Alliance Youth Works
"Derrymore House, a modest cottage-style house, was built c.1776 and the landscape park is attributed to John Sutherland, the leading designer of the day. Thin belts of mature, mostly
deciduous trees and woodland to the north west of the house are the only reminders of the original planting. The elms have died out and though replanting has taken place it is subject to vandalism. The parkland to the south and east of the house was used for Nissen huts during World War Two. The parkland trees were felled and concrete bases remain in what was always poor soil. A pond was made in the quarry where stone was used for local building. There is a small but charming ornamental garden at the house, which has a Victorian appearance. The walled garden is part cultivated. It was latterly an orchard used for Woodhouse. Two Wellingtonias tower over the west wall. There are four gate lodges, described as, '...disappointingly nondescript'."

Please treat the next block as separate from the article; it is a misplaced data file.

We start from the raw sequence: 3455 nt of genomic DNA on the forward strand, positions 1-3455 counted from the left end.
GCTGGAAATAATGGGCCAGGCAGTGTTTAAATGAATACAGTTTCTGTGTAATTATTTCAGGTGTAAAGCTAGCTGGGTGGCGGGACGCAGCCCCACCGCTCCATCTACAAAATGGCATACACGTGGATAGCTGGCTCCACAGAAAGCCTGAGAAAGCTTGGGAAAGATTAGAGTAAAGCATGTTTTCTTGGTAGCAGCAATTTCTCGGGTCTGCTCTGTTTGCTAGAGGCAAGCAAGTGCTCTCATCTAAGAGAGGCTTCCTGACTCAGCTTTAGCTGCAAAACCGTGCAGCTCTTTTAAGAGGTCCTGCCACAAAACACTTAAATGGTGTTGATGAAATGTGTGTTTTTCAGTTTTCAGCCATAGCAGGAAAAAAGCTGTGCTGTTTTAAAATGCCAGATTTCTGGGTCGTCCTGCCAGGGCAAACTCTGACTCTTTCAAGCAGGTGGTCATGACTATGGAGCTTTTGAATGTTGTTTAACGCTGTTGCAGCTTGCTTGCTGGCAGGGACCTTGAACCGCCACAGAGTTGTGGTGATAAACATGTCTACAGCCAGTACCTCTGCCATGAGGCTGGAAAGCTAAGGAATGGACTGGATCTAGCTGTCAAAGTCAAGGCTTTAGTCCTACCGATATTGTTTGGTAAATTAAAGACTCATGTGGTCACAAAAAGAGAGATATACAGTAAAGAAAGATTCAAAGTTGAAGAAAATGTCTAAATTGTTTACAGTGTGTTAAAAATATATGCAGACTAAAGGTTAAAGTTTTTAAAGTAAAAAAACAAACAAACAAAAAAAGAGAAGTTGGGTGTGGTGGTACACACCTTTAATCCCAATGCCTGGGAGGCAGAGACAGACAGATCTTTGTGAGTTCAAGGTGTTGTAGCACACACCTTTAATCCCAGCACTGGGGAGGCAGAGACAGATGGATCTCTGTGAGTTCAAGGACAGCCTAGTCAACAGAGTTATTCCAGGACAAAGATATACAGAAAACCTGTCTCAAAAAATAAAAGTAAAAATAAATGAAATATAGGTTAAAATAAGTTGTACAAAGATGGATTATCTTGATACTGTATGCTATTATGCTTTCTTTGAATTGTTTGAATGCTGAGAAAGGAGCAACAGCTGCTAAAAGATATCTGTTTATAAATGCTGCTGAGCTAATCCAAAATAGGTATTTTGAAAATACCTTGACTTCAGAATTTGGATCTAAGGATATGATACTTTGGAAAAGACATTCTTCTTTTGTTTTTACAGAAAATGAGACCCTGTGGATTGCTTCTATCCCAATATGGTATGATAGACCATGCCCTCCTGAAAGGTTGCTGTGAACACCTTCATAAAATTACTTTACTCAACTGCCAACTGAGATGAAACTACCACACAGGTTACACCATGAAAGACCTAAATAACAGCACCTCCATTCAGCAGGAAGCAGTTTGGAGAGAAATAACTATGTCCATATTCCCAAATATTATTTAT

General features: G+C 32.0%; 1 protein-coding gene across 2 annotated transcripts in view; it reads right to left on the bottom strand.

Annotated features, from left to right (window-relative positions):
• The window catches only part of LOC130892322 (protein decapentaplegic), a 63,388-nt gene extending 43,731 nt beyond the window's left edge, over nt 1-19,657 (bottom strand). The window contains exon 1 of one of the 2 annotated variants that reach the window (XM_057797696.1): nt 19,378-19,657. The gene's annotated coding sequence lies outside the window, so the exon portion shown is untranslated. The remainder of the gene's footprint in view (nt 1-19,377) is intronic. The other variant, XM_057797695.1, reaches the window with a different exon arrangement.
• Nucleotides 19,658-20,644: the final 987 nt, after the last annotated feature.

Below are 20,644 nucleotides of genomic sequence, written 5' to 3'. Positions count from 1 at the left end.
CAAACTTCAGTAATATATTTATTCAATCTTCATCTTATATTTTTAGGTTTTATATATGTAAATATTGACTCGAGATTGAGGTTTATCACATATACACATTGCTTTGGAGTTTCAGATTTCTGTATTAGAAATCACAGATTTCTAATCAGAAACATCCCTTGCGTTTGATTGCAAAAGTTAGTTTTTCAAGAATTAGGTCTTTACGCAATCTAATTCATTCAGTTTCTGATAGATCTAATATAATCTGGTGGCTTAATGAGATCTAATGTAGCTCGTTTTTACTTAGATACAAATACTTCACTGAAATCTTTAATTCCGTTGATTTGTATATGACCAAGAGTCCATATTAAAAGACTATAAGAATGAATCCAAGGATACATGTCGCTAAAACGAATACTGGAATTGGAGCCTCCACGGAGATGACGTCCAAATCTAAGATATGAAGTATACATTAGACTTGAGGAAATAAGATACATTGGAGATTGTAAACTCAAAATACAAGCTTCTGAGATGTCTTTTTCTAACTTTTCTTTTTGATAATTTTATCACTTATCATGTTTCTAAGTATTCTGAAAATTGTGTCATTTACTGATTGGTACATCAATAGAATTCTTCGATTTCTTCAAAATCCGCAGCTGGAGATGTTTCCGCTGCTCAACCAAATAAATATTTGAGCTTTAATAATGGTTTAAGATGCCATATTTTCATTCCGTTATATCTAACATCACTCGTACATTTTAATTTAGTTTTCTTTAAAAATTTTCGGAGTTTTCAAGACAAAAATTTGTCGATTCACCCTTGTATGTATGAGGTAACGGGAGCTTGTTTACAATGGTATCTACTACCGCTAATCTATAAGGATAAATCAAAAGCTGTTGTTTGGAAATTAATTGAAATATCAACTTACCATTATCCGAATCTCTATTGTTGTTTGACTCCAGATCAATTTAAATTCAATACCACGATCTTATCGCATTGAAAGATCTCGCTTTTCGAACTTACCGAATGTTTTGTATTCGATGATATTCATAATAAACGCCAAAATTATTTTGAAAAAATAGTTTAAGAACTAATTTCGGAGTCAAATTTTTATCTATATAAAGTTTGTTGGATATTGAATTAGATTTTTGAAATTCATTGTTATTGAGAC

"It was built between 1776 and 1787 by Isaac Corry MP of Newry for thirty years, on land he inherited from his father. The house was described by Sir Charles Coote as 'without exception, the most elegant summer lodge...'. There is a rumour that the Act of Union was drafted in the drawing room (now known as the Treaty Room) of the house in 1800 - this however is not true. The surrounding parkland was laid out by John Sutherland, one of the most celebrated disciples of Capability Brown."
Aims and Objectives
> Work in partnership with National Trust
> Create an accessible and exciting garden on the site that is both beautiful and attractive to wildlife.
> Reclaim the woods and begin to manage it for wildlife.
> Explore the life of the old house and bring back some of the life experiences, particularly in connection to the gardens and woods.